Parent with mental health disorders

What is it?

When a parent has been severally ill with a mental health problem, either hospitalised or in bed or unemployed due to significant life interrupting mental health challenges.

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How many children does this affect? 

 

Over 2 million children are reported to be living with a parent who has a mental health disorder

 

What could the child/young person feel like?

Shame, sad, lonely, wanting to be looked after, taking responsibility for everyone around them, loss of childhood innocence, jealous of other families, anxious, depressed, disappointed. 

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What are the worst things we could do?

 

  • Don’t do anything that makes them feel that they have to pray more, help more or believe more for their parent. 

  • Don’t tell them that they should be grateful that they are alive. 

  • Don’t ask them if they are being good and helpful and looking after their siblings/ parents/ everyone. 


What are the most helpful things we can do?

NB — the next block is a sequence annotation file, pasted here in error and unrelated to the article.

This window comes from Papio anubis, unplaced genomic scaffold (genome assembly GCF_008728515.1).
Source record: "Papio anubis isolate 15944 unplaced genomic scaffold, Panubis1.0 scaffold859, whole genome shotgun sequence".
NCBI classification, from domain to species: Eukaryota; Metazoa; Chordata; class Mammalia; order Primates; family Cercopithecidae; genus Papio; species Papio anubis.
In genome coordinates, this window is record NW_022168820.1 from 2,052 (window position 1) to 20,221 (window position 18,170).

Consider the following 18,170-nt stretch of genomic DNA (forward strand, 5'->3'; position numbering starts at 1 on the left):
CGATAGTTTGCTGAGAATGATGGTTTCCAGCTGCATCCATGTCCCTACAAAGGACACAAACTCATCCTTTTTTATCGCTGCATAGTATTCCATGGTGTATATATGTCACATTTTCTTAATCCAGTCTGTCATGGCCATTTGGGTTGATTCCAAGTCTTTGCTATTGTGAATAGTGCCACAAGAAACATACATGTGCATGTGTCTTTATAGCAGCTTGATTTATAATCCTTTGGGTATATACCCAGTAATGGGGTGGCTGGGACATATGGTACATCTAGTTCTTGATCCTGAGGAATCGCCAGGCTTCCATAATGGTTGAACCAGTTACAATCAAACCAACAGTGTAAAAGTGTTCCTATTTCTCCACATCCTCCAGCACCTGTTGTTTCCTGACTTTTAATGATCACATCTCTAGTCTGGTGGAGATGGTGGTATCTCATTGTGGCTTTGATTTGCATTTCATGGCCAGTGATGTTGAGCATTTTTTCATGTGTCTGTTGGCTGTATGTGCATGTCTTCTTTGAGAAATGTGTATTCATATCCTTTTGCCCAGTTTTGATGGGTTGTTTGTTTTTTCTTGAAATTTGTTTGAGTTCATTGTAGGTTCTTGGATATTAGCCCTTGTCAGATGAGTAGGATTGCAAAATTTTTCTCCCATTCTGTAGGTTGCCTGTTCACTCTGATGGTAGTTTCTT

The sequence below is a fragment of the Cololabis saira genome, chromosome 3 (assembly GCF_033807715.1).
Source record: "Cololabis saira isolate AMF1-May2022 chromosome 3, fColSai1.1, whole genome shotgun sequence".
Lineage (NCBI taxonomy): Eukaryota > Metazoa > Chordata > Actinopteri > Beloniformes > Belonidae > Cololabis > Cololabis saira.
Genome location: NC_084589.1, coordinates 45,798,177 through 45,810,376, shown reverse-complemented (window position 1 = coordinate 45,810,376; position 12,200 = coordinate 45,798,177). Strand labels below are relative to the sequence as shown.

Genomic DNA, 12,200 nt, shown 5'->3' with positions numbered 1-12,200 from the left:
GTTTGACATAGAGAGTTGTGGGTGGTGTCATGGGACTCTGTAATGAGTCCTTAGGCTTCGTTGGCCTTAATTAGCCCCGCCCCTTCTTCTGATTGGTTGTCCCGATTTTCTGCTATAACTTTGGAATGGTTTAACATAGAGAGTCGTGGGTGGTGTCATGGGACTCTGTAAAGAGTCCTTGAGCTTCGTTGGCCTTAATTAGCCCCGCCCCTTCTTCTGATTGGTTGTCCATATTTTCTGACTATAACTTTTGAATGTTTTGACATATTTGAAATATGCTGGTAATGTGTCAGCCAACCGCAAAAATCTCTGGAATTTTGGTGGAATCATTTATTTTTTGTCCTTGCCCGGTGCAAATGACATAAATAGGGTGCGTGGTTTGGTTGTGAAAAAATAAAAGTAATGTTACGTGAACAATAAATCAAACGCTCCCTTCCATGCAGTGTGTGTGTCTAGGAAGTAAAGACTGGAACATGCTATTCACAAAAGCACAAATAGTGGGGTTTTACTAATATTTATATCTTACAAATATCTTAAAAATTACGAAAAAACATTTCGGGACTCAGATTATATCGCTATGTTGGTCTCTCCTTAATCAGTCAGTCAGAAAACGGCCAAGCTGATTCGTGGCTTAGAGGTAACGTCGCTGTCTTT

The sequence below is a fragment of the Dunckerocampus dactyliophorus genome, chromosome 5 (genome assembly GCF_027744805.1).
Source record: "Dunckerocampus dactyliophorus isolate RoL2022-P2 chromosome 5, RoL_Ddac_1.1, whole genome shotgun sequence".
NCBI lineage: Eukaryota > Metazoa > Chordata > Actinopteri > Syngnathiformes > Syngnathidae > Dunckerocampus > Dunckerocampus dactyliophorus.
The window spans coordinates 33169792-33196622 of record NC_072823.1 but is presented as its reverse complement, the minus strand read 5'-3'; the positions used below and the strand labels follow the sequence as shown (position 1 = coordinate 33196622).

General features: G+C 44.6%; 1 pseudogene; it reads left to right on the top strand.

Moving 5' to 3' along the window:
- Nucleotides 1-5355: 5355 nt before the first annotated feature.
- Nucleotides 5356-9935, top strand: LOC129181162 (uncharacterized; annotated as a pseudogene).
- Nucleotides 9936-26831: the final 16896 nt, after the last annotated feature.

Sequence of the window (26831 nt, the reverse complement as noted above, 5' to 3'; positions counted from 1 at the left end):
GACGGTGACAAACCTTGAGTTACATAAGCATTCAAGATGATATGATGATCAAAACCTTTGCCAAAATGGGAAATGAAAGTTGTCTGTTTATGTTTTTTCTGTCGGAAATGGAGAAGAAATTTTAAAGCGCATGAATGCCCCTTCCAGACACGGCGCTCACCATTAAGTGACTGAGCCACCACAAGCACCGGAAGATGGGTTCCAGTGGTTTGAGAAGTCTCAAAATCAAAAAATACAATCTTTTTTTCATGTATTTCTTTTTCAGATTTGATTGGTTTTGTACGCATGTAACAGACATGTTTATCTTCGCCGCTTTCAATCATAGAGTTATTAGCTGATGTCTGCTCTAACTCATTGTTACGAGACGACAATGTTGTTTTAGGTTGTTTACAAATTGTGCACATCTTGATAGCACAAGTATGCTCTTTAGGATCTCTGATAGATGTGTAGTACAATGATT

Let them cry and whine because they probably can’t at home. Let them be little and play or laugh because they probably can’t at home. Look after them - make them food, play with them, have fun. 

 

If they are ‘naughty’ please interpret that as a compliment that they feel safe enough to be so where as they may well not feel safe enough at home due to their parent's illness. 

Validate the tough situation with words like ‘I wonder if it’s tough at home sometimes’. They will probably be too loyal to agree but they will feel safer that you know how hard it is. 

Let them know that you care and you are there to help them. 


From the NSPCC website: Parental mental illness can cause children enormous anxiety. Research shows children experience a number of fears and frustrations.

  • They would develop the illness themselves.

  • Being blamed for either making their parent or carer ill or for failing to protect them.

  • Expectation to act as a 'grown up' and carer at home but treated like a child at school.

  • Facing contradictory expectations from their parents or carers.

  • Fear of being bullied, singled out and stigmatised by other children and adults.

  • Losing the closeness they may have enjoyed with their parent before they were ill.

  • Their parent or carer might never recover or that their condition might get worse.

  • The family would be the object of shame or stigma.

  • The family would split up and they would be taken into care.

(Cooklin, 2010)


Where to find more info or help

NSPCC

Kids Matter

Barnardos

Mind and Soul

TRC

This is a specialist trauma recovery charity set up to enable children and young people aged 3-24 years to have access to specialised trauma therapy. It has five centres in Bath, Bristol, Bradford, Guernsey and Oxford